Below is an analytical model of predicting critical thrust force when using a pilot hole which was developed by both Tsao and Hocheng [19] and Won and Dharan [23], from the model they developed an equation relating critical thrust force as a function of the material properties, the uncut thickness and the ratio of the chisel edge length to drill diameter (set to be the same as the pilot hole diameter).

F C T = 4 π 1 γ [ G I C E h 3 { ( 1 γ ) + 2 ( 1 γ ) δ 2 } 2 3 ( 1 γ ) { 2 ( 1 γ ) ( 1 + 2 γ 2 ) ( 12 4 γ + 3 γ 2 + 3 γ 3 ) δ 2 8 ( 1 + 3 γ ) δ 2 ln δ } ] 1 2 (3)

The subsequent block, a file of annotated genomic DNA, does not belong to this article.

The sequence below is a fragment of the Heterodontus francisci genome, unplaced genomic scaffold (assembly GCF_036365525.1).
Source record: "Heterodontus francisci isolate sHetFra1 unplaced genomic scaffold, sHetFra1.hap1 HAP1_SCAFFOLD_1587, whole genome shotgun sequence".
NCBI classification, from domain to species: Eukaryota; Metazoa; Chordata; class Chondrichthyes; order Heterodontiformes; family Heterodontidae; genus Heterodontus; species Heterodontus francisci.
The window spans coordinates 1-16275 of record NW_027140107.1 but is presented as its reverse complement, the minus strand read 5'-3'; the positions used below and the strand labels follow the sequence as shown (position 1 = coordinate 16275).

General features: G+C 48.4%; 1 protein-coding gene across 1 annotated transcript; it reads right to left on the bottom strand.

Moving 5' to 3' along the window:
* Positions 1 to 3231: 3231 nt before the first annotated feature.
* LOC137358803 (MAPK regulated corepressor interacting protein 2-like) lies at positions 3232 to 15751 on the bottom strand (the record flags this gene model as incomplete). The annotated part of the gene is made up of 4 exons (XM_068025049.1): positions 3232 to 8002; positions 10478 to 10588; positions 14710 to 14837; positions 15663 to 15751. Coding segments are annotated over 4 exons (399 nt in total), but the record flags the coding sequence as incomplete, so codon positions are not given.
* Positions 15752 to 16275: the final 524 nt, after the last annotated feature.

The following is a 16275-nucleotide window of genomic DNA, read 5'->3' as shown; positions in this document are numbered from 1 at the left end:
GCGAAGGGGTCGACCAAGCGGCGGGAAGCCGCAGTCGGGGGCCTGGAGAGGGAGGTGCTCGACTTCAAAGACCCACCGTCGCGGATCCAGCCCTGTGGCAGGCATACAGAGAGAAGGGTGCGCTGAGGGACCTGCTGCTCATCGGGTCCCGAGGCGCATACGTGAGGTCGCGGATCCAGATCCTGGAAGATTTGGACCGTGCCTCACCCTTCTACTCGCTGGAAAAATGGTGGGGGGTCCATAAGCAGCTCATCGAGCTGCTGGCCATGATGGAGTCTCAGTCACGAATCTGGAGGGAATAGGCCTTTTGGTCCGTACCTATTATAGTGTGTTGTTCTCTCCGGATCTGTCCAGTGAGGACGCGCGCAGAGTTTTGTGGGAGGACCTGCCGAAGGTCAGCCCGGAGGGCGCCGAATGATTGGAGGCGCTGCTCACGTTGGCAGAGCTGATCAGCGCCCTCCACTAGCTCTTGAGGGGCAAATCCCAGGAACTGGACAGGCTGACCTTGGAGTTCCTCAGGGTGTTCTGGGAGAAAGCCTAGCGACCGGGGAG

δ = b R t (4)

where GIC is the critical energy release rate per unit area, E is elastic modulus, h is the uncut thickness, γ is the Poisson ratio, b is the radius of the pre-drilled hole, whereas Rt is the radius of the drilling tool, then δ is the ratio of the radius of pre-drilled hole to radius of drilling tool. Determination of the pre-drilled hole radius relative to the radius of the drilling tool is of paramount importance as it determines the critical thrust force required and hence the extent of damage to the hole. Additionally, Meng et al. [35] developed a model to predict the fluctuation of thrust force during drilling of UD-CFRP. In their work the cutting lip is divided into a set of elements, as shown below. Figure 3 it illustrates the drilling of UD-CFRP using a twist drill and a pilot hole that was drilled on the workpiece to exclude the effect of chisel edge.

3. Experimentation

3.1. Materials